AP projects Californians have voted to reject Proposition 27, the measure legalizing mobile and online sports betting.
The measure would have allowed licensed tribes and gaming companies to offer these services to anyone 21 or older. In contrast to, which would restrict sports betting to tribal casinos or select race tracks, this measure allows users to place bets from anywhere outside of Native American Tribal lands.
The proposition outlines that only certain gambling companies could have offered sports betting. First, the licensed companies could offer the service under their own name or brand if they partner with a tribe with a tribal-state compact. Additionally, only gaming companies with betting licenses in at least 10 U.S. states and territories were eligible.
California currently has compacts with 79 tribes, regulating gambling within the state. Since tribal lands are sovereign nations, the indigenous leaders who chose to offer sports betting would have negotiated the limits with the governor before memorializing it into the tribe's compact with the state.
According to the state legislative analyst, tribes that wish to participate in sports betting under this measure would have to relinquish some of their rights under federal law to become licensed. In one example provided by the state, tribal casinos wishing to take part in sports betting would need to agree to a certain amount of state regulation.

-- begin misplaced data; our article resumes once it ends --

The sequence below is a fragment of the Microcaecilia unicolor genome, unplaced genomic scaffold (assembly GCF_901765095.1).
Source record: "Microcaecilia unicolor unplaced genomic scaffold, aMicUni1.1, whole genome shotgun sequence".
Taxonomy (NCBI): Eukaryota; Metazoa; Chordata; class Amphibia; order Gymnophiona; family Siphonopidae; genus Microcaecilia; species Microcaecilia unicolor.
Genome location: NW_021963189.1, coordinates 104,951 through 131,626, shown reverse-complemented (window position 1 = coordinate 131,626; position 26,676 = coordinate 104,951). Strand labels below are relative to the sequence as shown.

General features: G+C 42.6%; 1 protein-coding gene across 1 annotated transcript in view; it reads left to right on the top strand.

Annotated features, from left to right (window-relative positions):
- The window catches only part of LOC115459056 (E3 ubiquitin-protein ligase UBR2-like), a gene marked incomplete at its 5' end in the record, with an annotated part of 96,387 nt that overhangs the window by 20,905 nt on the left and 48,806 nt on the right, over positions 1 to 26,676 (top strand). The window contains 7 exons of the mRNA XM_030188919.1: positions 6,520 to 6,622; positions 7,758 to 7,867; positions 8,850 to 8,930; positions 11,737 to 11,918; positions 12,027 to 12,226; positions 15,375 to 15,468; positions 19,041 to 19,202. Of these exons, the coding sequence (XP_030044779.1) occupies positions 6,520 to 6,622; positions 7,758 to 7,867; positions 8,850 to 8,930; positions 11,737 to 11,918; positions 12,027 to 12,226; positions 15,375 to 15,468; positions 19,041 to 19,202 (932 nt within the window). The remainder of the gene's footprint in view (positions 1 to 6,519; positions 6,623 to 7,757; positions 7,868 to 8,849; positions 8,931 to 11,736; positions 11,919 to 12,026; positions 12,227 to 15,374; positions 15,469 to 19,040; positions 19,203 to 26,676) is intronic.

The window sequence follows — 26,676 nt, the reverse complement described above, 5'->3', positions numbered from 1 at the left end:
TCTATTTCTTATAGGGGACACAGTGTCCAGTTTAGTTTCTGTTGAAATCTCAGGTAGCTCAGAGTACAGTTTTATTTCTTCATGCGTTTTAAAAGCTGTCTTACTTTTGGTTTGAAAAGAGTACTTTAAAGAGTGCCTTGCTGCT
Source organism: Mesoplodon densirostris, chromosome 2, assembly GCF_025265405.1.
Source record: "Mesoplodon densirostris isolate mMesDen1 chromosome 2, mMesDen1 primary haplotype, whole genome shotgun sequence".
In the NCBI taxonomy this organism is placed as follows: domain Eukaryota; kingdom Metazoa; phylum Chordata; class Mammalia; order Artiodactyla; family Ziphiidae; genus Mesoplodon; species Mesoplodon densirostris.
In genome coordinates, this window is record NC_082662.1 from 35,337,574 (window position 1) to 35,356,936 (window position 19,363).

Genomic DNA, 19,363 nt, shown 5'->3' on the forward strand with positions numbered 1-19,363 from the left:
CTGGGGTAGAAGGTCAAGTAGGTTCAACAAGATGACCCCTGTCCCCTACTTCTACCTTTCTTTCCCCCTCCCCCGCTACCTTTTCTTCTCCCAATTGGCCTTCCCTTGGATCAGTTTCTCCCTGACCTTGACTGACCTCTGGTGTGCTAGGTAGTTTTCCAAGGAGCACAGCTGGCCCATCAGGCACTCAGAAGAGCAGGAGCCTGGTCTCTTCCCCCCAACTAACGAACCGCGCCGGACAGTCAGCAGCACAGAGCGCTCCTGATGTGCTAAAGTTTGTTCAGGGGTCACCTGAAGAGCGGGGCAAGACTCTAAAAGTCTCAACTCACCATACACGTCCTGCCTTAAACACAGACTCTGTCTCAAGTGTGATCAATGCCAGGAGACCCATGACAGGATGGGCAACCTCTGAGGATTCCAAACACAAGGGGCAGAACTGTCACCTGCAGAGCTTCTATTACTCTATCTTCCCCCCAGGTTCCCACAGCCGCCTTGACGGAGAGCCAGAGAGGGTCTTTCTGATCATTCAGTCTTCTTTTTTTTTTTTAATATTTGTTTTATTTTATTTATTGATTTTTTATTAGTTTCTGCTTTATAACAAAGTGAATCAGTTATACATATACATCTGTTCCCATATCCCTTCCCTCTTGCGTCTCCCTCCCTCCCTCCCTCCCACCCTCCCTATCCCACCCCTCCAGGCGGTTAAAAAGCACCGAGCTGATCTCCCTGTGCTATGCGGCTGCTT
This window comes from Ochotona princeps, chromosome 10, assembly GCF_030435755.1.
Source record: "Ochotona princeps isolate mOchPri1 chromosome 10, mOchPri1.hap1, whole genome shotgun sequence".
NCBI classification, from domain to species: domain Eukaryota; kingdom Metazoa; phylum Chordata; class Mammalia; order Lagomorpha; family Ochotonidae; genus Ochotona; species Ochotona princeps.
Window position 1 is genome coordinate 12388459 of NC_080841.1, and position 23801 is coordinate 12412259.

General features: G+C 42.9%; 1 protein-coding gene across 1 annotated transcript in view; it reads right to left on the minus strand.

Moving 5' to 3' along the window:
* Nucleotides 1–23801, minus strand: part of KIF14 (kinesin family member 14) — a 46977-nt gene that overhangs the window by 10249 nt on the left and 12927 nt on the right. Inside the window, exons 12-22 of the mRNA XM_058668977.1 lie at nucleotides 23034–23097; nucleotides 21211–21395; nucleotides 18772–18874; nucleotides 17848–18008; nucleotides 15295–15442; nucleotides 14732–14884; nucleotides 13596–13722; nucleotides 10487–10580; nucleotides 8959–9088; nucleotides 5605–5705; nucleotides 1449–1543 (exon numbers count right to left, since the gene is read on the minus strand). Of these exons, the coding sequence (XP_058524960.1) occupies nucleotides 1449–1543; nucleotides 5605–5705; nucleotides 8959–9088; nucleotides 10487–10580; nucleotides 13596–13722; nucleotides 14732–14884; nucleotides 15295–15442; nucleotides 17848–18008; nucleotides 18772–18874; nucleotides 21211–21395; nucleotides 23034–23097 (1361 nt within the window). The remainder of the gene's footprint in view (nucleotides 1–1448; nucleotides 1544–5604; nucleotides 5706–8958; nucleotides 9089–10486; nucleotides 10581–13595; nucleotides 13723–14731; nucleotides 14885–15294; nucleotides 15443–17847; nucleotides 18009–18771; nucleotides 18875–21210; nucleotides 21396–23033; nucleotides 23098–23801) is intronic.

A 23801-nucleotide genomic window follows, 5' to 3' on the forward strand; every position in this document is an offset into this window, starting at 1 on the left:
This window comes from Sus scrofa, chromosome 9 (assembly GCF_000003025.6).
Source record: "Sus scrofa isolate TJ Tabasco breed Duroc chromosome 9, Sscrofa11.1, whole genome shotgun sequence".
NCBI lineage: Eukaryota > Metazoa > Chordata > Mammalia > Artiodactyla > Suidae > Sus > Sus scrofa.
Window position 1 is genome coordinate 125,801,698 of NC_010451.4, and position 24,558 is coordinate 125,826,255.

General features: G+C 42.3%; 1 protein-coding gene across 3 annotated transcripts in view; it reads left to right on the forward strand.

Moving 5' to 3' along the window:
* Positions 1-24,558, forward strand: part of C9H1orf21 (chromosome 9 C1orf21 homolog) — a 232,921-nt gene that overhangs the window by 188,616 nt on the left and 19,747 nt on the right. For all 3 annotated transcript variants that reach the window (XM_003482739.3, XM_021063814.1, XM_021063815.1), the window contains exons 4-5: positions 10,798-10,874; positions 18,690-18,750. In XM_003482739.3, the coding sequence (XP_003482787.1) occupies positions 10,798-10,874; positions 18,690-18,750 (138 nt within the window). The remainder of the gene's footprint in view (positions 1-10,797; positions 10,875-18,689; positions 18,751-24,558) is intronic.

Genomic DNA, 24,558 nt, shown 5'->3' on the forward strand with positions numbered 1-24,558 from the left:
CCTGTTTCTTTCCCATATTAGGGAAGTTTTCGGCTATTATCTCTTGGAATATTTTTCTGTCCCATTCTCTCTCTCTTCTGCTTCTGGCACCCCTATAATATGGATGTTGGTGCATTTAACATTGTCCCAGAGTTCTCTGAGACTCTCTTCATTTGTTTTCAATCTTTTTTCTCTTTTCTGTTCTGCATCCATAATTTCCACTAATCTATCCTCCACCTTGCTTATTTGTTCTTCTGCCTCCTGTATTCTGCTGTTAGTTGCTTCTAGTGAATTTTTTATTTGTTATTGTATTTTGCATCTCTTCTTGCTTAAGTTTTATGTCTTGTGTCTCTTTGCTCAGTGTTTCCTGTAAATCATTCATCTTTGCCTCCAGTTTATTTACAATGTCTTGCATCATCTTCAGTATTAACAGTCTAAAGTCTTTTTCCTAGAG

Prop 27 will tax tribes and companies with licenses, requiring them to pay 10% of sports bets made each month, after subtracting for expenses. The state legislative analyst outlined these expenses as any bets made with credit from promotional officers, prize payments and federal gambling taxes. Additionally, tribes and companies must pay a portion of these monthly payments before getting their license approved or renewed.
These taxes and fees are expected to generate hundreds of millions of dollars — as much as $500 million. The state revenue from these companies would have been deposited into the California Online Sports Betting Trust Fund which will first be used to cover state regulatory costs. The majority of the remaining amount — 85% — would have been divided between efforts to address the homelessness crisis and gambling addiction. A smaller portion, 15%, would have gone to tribes not involved in sports betting.
The proposition would have created a new unit in the California Department of Justice that oversees online sports betting regulations which include, the requirements to get a license and what type of events and bets are allowed. The unit will also investigate illegal gambling activities which include the "fixing" of events. "Fixing" is when someone tries to manipulate the outcome of, for example, a sporting event, to win money.
Additionally, the measure allowed the state to penalize anyone placing illegal bets. According to the state's analyst, those placing illegal online sports bets would have had to pay 15% of the amount they bet and an additional $1000 penalty for every day the fee was not paid.
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